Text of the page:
Re: [CR] chasing one's tail

(Example: Production Builders:Cinelli:Laser)

Date: Sun, 18 Jul 2010 10:59:25 -0700
From: "verktyg" <>
References: <> <>
In-Reply-To: <>
Subject: Re: [CR] chasing one's tail


Campagnolo M10x26TPI taps were available back in the 70s but were extremely expensive. We had 1 or 2 taps that size at our shop (maybe VAR brand) but we had several standard M10x1 taps too.

I think that SunTour and Shimano used the standard M10x1 thread size.

26 TPI = .0385" Pitch (.978mm) 1 mm = .0394" Pitch (1.0mm)

The .0009" difference in the thread pitch between 26 TPI and 1 mm falls into the realm of "thread slop" or normal manufacturing tolerances. Especially so over a distance as small as 7 threads (dropouts were generally 7mm wide so 7 x 1mm pitch).

I don't know that the dropout threads were ever chased before assembly at most bike factories, even on top name bikes like Gios and Cinelli.

The first derailleur mounting bolt usually "chased" the threads in the malleable steel used in dropouts!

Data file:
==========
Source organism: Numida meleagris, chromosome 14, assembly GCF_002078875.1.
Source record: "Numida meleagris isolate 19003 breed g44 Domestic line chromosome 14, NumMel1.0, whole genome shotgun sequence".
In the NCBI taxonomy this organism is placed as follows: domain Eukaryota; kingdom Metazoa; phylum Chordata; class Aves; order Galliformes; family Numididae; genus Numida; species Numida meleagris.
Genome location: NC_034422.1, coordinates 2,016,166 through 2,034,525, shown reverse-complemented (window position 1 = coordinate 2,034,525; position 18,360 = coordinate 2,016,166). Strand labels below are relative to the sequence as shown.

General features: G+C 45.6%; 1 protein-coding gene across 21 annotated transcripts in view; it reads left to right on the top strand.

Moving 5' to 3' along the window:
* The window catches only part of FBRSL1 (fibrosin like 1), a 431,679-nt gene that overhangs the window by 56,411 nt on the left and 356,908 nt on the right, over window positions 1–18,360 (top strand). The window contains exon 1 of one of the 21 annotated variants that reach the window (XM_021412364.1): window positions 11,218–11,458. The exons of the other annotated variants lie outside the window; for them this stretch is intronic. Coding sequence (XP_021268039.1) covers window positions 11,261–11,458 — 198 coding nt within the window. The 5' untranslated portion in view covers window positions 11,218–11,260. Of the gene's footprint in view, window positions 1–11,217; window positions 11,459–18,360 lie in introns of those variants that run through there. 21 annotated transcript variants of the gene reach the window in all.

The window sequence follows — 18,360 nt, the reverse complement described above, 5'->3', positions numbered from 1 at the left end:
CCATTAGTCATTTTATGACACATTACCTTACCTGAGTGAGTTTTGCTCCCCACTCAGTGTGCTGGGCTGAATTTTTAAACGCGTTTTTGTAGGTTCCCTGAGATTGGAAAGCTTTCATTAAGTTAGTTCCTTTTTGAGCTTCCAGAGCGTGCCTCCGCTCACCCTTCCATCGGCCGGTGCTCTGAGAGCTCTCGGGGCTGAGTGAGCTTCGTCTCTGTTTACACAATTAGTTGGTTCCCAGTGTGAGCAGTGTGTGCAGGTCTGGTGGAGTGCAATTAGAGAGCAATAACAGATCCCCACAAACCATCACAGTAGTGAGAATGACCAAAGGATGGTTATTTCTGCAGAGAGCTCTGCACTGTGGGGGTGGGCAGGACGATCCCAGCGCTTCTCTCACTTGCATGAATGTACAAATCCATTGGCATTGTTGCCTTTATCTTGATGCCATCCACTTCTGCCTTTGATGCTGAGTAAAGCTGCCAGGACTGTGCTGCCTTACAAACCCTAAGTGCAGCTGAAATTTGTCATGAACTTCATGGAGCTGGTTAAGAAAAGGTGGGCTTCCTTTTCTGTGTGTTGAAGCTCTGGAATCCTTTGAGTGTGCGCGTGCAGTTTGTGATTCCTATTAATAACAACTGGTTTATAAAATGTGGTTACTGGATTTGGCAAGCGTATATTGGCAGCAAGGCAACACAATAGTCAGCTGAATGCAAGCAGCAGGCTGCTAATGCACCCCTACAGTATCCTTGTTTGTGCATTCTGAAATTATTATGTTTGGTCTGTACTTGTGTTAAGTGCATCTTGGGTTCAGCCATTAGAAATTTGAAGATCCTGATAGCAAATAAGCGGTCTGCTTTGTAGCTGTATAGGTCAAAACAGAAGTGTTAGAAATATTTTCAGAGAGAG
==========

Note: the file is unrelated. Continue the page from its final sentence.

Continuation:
We chased the threads with a tap on every frame we sold or assembled. Also the 3mm adjusting screw holes (unless they were titanium or aluminum).

Chrome plating can add several .001" to the threads reducing the ID diameter of the dropout hole.

Taps used for threading holes that are going to be plated are .005" to .0055" oversize to allow for this. I suspect this was never done and that dropouts were used as they came pre-threaded from Campy or other suppliers.

Chas. Colerich Oakland, CA USA

John Thompson wrote:
> On 07/17/2010 01:33 AM, john strizek wrote:
>> Yes it may be true that a Campagnolo axle can be used as a thread
>> chaser. I n fact obtaining an axle may be more costly than the few
>> dollars for a proper tap to do the job properly.
> Although this may generally be true, finding a true 10mm x 26tpi tap for
> the derailleur hanger may be a bit of a stretch. At least I've never
> seen one. 10mm x 1.0mm are abundant and inexpensive.
>> I am fortunate that I have a VAR tap for old style Stronglight
>> threading. I obtained it from Tom Hayes at fair cost. That has been a
>> lifesaver more than once. Buggered "pulling" threads have been a
>> problem since the protective caps became out of fashion.
> Is this the VAR #23?
> I have one but haven't yet had the need to use it. Did you find it
> "bottomed" properly? It looks more like a plug tap than a bottoming tap
> to me.